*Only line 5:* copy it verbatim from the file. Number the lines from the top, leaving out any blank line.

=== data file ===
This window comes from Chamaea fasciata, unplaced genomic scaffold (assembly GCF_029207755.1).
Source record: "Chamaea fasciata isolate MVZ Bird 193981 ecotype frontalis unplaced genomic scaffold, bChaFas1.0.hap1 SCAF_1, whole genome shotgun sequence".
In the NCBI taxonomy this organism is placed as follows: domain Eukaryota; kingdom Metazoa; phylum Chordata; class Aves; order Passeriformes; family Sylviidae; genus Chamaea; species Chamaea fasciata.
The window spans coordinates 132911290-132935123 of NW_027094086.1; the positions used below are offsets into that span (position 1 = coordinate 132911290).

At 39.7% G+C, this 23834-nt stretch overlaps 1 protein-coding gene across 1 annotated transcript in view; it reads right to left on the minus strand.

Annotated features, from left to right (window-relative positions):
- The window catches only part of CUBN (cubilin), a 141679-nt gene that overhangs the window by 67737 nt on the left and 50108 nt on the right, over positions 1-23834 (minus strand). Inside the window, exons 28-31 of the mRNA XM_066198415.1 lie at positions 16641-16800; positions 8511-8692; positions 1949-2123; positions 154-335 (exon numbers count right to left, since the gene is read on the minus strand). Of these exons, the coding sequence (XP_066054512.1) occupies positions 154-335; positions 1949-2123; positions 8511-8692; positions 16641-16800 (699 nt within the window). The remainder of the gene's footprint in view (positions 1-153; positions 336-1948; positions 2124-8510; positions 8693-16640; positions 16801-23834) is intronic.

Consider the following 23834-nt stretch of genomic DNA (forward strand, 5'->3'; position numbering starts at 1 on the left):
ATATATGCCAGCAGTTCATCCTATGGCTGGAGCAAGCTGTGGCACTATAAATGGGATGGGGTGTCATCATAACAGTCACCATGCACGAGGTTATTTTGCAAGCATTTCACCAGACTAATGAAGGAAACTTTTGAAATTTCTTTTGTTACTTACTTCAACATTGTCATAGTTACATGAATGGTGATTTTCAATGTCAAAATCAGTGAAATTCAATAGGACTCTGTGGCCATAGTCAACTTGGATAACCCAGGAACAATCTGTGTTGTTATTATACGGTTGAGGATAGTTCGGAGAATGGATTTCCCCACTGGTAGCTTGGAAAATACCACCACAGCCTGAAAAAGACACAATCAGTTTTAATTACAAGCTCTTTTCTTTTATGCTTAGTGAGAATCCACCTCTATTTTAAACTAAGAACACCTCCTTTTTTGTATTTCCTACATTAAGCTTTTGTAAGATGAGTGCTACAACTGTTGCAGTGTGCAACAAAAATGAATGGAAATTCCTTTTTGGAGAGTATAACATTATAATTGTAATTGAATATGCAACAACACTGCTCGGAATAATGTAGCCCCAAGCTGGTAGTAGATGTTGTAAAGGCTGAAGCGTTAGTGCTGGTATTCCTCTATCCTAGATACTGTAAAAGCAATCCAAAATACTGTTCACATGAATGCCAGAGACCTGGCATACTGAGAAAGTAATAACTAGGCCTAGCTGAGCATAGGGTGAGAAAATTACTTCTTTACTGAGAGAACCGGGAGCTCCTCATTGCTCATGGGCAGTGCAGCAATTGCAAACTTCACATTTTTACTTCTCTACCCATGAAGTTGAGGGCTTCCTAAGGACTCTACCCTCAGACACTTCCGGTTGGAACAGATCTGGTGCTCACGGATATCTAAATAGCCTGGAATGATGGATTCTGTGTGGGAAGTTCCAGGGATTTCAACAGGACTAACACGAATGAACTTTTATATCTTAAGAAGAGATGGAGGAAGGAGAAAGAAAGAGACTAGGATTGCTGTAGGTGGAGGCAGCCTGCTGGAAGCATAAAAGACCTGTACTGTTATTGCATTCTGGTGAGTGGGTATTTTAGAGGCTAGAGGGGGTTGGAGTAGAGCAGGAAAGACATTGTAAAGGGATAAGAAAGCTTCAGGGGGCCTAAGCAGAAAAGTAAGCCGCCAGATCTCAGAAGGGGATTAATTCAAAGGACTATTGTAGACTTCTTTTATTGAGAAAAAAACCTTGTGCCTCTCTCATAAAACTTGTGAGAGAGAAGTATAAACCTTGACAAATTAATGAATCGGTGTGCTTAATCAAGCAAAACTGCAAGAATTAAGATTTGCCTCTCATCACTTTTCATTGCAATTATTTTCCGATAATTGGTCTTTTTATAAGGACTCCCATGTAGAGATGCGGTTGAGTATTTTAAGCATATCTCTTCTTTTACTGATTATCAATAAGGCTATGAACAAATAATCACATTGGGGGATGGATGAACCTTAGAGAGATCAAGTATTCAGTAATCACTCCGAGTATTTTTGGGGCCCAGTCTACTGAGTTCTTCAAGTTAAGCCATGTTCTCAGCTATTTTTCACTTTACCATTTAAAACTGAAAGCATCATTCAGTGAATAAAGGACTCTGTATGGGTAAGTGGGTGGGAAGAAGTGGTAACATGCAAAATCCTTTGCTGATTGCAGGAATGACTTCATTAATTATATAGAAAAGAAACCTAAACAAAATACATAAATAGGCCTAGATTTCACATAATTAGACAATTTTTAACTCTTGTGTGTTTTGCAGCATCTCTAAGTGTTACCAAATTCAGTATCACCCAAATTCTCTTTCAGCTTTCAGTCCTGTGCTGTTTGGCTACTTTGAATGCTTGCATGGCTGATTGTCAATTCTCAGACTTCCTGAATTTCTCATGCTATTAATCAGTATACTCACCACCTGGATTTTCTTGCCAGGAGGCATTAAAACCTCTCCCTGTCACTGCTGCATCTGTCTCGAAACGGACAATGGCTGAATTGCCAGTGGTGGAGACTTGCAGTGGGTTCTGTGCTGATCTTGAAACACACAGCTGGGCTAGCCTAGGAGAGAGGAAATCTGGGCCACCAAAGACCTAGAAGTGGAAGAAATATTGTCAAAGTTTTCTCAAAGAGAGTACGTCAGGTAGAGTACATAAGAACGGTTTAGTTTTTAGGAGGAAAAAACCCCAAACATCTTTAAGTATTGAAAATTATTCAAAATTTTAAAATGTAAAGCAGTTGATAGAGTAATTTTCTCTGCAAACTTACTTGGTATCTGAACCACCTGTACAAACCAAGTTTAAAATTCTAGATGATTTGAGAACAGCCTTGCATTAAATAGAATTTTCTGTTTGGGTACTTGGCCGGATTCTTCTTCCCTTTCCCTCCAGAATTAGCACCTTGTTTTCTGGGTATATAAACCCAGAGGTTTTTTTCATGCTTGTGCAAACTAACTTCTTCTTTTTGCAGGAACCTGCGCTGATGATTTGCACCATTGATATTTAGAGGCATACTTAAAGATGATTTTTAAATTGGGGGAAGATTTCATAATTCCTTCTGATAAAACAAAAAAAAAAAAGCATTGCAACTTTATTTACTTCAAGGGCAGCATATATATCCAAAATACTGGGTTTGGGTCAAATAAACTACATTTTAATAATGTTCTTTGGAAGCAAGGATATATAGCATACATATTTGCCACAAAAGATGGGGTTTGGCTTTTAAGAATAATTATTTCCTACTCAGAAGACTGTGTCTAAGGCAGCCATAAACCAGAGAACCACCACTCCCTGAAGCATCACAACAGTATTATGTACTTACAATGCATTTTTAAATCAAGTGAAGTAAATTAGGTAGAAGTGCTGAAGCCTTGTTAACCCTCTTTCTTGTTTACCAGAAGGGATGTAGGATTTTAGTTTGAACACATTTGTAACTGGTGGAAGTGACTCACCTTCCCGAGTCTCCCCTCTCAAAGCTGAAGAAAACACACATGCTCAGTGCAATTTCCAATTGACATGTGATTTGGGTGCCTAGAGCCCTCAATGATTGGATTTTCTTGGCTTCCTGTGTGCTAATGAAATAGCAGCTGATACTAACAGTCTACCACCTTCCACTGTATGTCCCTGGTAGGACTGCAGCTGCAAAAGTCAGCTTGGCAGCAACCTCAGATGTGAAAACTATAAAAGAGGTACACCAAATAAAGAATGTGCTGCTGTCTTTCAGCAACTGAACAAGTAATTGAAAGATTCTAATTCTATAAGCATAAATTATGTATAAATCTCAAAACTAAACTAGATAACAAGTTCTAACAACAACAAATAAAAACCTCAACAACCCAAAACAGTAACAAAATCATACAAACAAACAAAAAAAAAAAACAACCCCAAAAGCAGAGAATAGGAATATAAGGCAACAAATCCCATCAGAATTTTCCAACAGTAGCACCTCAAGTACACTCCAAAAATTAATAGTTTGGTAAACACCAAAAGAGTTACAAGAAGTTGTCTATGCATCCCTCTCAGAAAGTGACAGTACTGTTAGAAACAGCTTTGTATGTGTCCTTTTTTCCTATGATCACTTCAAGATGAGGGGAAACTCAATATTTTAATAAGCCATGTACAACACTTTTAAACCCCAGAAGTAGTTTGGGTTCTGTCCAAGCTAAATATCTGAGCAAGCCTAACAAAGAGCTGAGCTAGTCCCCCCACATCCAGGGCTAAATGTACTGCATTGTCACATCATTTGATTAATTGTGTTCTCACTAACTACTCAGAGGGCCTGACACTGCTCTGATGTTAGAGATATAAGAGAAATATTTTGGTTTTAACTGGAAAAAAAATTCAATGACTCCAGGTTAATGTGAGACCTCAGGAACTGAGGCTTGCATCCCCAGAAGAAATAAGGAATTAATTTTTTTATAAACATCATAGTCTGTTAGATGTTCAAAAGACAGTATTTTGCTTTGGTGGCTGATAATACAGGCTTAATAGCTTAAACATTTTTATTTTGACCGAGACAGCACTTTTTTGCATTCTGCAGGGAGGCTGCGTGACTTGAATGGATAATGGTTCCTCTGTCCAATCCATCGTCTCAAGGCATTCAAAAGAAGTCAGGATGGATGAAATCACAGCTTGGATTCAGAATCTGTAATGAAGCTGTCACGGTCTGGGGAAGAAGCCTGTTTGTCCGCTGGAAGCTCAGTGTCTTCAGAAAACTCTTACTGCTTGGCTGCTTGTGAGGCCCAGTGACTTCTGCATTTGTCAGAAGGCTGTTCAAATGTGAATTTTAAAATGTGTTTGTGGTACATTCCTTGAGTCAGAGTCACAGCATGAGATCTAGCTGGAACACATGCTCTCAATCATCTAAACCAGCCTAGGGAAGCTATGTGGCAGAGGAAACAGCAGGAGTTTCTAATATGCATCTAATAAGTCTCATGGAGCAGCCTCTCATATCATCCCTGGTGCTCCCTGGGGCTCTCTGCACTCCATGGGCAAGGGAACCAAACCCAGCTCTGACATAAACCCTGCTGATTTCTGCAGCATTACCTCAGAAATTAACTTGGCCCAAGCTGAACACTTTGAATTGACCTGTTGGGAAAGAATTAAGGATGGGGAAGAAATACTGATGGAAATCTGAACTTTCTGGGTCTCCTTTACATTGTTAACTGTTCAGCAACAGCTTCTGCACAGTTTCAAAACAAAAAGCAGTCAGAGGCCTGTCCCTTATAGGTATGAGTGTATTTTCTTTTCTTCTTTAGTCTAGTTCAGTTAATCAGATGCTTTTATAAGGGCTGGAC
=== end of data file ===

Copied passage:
At 39.7% G+C, this 23834-nt stretch overlaps 1 protein-coding gene across 1 annotated transcript in view; it reads right to left on the minus strand.